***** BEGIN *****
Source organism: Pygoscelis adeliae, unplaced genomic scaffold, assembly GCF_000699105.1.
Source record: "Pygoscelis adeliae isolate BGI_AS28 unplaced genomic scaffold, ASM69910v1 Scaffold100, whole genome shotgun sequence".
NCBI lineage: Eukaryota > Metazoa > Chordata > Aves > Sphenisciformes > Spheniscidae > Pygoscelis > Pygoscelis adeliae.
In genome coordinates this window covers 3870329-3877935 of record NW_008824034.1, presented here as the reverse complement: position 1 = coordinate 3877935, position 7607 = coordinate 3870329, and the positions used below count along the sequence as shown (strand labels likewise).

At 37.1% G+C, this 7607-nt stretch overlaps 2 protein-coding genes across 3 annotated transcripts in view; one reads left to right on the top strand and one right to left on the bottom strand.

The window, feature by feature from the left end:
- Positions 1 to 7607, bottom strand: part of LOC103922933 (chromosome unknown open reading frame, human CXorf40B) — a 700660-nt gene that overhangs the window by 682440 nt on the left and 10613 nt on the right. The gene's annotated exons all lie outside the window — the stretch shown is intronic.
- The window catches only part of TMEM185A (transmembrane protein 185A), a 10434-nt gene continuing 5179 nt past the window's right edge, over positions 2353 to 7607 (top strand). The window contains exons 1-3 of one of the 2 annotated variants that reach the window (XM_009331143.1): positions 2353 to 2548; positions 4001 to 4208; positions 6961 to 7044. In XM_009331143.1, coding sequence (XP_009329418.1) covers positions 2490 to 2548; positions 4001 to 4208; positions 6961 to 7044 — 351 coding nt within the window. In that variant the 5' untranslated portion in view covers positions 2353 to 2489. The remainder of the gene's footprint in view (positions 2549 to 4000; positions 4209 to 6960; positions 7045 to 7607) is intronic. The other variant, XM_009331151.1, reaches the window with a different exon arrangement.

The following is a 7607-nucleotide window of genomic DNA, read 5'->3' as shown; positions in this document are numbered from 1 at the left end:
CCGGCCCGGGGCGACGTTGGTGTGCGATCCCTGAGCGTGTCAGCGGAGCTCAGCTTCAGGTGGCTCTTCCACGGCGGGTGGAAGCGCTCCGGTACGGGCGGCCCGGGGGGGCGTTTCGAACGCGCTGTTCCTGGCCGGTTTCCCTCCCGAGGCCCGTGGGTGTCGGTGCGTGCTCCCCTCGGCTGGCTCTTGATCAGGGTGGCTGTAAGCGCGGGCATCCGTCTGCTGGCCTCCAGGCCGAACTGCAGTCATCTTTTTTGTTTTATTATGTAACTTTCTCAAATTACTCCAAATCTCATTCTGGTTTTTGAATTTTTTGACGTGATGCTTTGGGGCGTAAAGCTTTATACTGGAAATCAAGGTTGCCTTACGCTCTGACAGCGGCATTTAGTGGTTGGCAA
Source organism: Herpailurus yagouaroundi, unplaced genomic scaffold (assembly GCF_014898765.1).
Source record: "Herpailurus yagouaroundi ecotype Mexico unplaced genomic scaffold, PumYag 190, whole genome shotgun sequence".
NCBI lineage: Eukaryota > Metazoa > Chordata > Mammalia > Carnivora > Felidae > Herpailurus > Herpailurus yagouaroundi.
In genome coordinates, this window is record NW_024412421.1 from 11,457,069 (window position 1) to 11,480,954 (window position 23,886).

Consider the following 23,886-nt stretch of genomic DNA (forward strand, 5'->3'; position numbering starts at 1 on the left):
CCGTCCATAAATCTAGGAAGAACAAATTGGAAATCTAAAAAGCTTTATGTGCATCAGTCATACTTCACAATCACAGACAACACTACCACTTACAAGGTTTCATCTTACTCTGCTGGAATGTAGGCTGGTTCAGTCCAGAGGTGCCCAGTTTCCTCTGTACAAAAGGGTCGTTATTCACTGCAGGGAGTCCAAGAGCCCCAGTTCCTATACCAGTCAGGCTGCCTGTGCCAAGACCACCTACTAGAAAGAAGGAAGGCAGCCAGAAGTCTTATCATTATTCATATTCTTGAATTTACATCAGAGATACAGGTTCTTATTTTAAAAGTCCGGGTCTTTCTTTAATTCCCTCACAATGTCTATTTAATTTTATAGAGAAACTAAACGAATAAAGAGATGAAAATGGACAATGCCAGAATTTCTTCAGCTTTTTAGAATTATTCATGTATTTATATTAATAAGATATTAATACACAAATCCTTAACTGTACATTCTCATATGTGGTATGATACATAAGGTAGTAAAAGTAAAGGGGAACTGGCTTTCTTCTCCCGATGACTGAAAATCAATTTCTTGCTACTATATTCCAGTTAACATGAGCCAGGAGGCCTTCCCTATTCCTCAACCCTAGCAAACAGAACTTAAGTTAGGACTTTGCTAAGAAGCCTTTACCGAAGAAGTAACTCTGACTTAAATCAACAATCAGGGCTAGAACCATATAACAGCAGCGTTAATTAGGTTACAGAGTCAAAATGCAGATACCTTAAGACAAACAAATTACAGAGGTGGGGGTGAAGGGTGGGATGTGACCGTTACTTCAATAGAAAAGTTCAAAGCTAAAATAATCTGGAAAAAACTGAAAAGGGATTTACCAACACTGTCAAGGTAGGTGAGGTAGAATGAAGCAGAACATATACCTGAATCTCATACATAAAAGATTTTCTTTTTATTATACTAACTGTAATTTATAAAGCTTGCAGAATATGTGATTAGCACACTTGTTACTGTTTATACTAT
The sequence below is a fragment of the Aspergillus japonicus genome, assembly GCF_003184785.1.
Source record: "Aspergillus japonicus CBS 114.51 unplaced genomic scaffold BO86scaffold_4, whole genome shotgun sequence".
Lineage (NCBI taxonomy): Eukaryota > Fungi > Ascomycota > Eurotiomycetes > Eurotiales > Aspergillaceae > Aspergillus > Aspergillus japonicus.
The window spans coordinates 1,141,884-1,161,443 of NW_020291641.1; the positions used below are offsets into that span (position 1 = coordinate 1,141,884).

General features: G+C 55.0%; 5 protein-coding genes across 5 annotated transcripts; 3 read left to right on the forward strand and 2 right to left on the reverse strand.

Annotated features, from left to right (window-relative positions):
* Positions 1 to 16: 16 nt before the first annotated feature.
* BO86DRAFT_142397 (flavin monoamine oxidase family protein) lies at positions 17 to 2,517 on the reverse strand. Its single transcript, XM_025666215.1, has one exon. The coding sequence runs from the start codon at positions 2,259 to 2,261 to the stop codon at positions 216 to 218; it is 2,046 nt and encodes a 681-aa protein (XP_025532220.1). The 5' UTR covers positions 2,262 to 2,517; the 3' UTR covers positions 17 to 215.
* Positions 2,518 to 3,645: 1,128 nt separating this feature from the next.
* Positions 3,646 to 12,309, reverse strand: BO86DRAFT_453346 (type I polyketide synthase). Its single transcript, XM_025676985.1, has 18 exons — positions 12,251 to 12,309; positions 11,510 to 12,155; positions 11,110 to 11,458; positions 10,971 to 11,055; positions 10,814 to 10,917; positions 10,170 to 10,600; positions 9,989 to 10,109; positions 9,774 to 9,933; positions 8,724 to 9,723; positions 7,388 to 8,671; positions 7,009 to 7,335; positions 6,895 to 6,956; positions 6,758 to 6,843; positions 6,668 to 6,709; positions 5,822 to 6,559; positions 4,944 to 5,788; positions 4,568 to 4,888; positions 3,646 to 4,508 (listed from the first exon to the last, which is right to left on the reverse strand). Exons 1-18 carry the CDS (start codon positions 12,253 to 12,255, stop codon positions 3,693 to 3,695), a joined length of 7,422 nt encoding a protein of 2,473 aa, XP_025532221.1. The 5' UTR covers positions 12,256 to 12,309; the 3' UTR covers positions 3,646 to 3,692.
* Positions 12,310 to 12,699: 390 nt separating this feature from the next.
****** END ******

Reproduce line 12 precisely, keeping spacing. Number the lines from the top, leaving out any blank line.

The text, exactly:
Source record: "Herpailurus yagouaroundi ecotype Mexico unplaced genomic scaffold, PumYag 190, whole genome shotgun sequence".